If this were true, it’d throw a wrench in the attempts to stop the virus from spreading, since it suggests people who don’t even know they’re infected can spread the disease.
But it turns out the researchers published this report without having spoken to the woman from Singapore. And within days of the report, the Robert Koch Institute — Germany’s public health agency — wrote a letter to NEJM about an error in the study, according to Science’s Kai Kupferschmidt, who broke the story. The researchers followed up with the woman and found out she actually did have symptoms while in Germany. She “felt tired, suffered from muscle pain, and took paracetamol, a fever-lowering medication,” Kupferschmidt explained.
This doesn’t mean that we won’t still find out people can spread the virus asymptomatically. That evidence could still surface, and some believe it will. However, Bogoch said, “even if there have been cases of asymptomatic transmission of this infection, those will be typically rare cases, and with just about every other respiratory tract infection known to humankind, those are not the people who are driving an epidemic.”
6) Does the WHO declaration that the coronavirus is a global health emergency mean this is going to become a deadly pandemic?
The WHO’s declaration of a “public health emergency of international concern,” or PHEIC, is a political tool the agency can use to try to prevent a pandemic — drawing attention to a serious disease threat, engaging the global community in a coordinated outbreak response, galvanizing resources, and giving countries guidance on how to react, and stop the disease from spreading further across borders.
The agency’s director general, Tedros Adhanom Ghebreyesus, was very clear that they sounded the alarm as a precautionary measure: The agency is concerned about the potential damage the virus could do in countries with weaker health systems, and called on the international community to help. He emphasized that the vast majority of cases are still in China, and that China has moved swiftly to get the outbreak under control.
While there are cases in at least 25 other countries, they haven’t turned into local outbreaks. So for now, the CDC and WHO are still calling this an outbreak. Very soon, though, health experts may determine that there are enough cases in China to call the outbreak an epidemic. And if the disease continues to spread locally in other countries, it could turn into a pandemic (which is defined as an epidemic that’s spread to two or more regions of the world).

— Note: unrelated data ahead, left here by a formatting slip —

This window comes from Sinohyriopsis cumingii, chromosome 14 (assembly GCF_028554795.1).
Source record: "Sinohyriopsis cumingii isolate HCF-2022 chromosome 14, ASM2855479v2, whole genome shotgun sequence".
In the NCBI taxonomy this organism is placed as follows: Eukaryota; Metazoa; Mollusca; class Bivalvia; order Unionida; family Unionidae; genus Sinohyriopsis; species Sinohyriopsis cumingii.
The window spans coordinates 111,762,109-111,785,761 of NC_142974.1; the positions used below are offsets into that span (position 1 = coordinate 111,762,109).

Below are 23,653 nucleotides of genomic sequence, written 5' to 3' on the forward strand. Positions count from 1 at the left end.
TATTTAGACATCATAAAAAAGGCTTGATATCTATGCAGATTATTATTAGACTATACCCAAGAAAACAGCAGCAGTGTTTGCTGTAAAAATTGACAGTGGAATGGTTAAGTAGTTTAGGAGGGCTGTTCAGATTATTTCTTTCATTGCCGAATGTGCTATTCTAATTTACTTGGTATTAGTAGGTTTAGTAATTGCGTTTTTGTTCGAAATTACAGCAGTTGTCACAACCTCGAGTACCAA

But a disease can be pandemic and not particularly severe. And no one knows yet what a 2019nCoV pandemic would look like — mostly because we don’t yet know how lethal this disease is.
If you take the current number of deaths and divide it by the number of known cases, “the case fatality is 2 percent — and it’s gone down from 3 percent in the early days,” said University of Michigan’s Howard Markel, who studies outbreaks. “And if it goes really, really low, we’ll probably say — like we did in Mexico in 2009 with swine flu — that it’s something very similar, if not less deadly, than regular seasonal flu.”
So once more of these mild cases are discovered, this virus could look a lot less scary.
“We live [with] and tolerate a whole lot of respiratory viruses,” Nuzzo said, “some of which are even more transmissible than the estimates people have come out with for this one — but they don’t make the headlines.” If the new coronavirus winds up looking less severe, she added, “we may be moving away from containing the virus as a goal to one of minimizing its spread.”
7) Is my city at risk of an outbreak?
Some of the best research on that question comes from Bogoch and his colleagues. They’ve done great studies in the past couple of weeks on the cities most vulnerable to novel coronavirus infections. What’s the big takeaway?
It’s really East Asia and Southeast Asia that are most at risk. The researchers — from the University of Oxford, University of Toronto, and London School of Medicine and Tropical Hygiene — used 2019 data from the International Air Transport Association to find all the cities in China that received at least 100,000 airline passengers from Wuhan during February through April.